Almost no research to date examines abortion attitudes and knowledge among Asian Americans, Native Hawaiians, and Pacific Islanders (AANHPIs) in the U.S. While previous research shows lower rates of abortion among Asian women compared to other racial ethnic groups, abortion rates vary by subgroups when disaggregating data by ethnicity or country of origin. In addition, no literature currently exists documenting AANHPI experiences with and/or use of medication abortion (MA).
To help address this research gap, National Asian Pacific American Women's Forum (NAPAWF), in partnership with Ibis Reproductive Health, conducted a two-year study examining AANHPI people's knowledge of, access to, and attitudes about abortion, with a specific focus on medication abortion. While medication abortion accounts for over half of all abortions in the U.S., participants in this study described limited knowledge of abortion methods, including medication abortion.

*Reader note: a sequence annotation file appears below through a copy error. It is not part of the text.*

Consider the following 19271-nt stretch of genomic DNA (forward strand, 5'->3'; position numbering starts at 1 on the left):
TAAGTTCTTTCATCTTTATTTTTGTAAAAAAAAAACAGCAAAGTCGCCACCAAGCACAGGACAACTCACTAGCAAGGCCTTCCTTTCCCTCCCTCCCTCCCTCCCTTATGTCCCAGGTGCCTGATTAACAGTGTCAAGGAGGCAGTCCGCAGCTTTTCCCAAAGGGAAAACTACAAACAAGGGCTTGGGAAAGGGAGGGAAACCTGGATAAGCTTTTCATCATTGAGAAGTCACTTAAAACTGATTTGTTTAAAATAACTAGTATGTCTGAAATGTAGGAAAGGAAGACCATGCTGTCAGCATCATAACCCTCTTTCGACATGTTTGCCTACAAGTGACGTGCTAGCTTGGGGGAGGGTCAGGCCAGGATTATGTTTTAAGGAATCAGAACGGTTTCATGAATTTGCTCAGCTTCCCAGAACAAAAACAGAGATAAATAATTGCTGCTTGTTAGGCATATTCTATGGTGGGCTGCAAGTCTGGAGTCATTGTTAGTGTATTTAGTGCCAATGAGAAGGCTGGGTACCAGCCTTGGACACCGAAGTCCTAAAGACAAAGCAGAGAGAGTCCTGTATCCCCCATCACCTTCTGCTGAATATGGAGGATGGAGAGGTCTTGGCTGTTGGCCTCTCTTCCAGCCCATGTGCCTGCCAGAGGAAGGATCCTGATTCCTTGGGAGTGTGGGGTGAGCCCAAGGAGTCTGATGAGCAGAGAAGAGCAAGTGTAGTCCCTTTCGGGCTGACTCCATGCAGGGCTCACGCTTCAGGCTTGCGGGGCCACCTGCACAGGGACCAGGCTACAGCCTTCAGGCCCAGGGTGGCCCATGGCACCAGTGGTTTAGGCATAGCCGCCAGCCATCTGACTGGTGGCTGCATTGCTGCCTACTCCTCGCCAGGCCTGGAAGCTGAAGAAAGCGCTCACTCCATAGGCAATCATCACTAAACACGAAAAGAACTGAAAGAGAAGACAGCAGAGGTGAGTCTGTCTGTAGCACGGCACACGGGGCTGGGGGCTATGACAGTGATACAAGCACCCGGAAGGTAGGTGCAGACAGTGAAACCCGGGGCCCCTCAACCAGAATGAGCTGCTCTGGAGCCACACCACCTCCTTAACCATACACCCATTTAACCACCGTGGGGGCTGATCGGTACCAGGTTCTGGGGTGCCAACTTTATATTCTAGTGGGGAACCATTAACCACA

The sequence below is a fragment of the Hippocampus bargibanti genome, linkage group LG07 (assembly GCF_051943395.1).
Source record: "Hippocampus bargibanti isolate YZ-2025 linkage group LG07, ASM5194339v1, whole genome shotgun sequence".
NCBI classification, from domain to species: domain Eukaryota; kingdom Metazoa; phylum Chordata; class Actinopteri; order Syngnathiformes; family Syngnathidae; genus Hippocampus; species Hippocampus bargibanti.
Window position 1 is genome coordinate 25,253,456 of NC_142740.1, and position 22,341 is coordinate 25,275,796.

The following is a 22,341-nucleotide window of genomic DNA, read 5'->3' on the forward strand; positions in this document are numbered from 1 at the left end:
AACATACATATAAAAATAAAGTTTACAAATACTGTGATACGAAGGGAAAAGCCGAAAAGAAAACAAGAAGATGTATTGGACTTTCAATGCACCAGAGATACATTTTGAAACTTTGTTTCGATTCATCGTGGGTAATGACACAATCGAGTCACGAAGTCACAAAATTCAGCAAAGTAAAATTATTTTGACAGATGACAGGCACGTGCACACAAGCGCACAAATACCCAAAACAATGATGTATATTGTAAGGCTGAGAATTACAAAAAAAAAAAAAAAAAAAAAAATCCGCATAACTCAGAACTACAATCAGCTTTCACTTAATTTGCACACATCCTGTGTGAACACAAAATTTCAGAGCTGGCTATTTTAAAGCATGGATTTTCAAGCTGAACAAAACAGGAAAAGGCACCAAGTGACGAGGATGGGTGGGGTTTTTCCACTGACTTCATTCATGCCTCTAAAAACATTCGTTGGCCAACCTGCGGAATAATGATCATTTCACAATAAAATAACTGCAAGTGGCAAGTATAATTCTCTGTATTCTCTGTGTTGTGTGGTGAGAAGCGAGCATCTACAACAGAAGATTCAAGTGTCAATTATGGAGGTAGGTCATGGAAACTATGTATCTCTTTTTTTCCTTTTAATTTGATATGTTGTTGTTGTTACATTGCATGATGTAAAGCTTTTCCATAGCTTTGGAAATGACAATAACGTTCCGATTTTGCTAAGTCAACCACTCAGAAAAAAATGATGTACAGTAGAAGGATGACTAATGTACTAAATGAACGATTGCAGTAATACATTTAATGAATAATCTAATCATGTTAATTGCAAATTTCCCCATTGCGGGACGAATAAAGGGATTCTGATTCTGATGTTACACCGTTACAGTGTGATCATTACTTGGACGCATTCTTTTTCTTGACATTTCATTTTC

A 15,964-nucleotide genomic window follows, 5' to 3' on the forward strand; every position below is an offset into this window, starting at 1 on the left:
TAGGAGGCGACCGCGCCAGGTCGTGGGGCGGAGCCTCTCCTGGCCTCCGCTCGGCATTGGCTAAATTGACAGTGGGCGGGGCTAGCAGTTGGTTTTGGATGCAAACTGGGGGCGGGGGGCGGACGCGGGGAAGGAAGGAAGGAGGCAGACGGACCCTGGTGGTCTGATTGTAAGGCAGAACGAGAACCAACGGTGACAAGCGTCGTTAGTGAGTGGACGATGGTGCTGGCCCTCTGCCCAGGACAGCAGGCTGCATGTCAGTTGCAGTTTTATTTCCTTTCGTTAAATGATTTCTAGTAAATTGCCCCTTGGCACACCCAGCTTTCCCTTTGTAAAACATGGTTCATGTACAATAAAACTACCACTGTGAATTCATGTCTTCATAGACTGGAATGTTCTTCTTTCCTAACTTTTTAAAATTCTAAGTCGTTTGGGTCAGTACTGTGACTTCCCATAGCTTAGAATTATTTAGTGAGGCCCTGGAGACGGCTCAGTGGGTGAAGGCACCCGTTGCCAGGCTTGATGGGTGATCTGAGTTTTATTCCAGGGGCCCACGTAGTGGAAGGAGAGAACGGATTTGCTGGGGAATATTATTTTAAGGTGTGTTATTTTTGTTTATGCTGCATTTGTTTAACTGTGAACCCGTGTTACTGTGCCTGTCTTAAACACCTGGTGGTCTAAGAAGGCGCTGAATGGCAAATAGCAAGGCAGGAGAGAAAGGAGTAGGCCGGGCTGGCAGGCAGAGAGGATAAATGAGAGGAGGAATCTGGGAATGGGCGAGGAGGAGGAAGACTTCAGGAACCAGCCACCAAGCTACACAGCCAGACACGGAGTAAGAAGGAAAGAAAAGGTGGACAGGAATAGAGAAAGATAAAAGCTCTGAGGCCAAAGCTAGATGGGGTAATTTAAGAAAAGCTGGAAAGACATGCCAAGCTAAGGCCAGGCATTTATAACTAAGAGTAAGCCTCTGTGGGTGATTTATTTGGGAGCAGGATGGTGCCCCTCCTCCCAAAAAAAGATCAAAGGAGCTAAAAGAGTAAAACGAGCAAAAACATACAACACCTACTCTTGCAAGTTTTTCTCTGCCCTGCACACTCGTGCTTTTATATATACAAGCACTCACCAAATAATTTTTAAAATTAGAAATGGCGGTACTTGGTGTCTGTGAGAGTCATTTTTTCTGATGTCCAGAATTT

Our study identified a range of barriers to medication abortion. For AANHPI communities, this includes community stigma towards abortion and sexual and reproductive health (SRH), a lack of family support, and the unavailability of language support for limited-English or non-English speaking patients at abortion clinics. Other barriers included the high cost of abortion care, lack of insurance coverage, limited appointment availability, lack of transportation, legal restrictions, longer wait times at the clinic, and protesters outside of clinics.
The taboo nature of SRH topics, including abortion, in addition to the general lack of openness among AANHPI community members impacts access to information and services related to their reproductive health. There is an overall need to provide accurate and culturally relevant information about all abortion methods to AANHPI communities to help bridge information gaps and overcome barriers to access.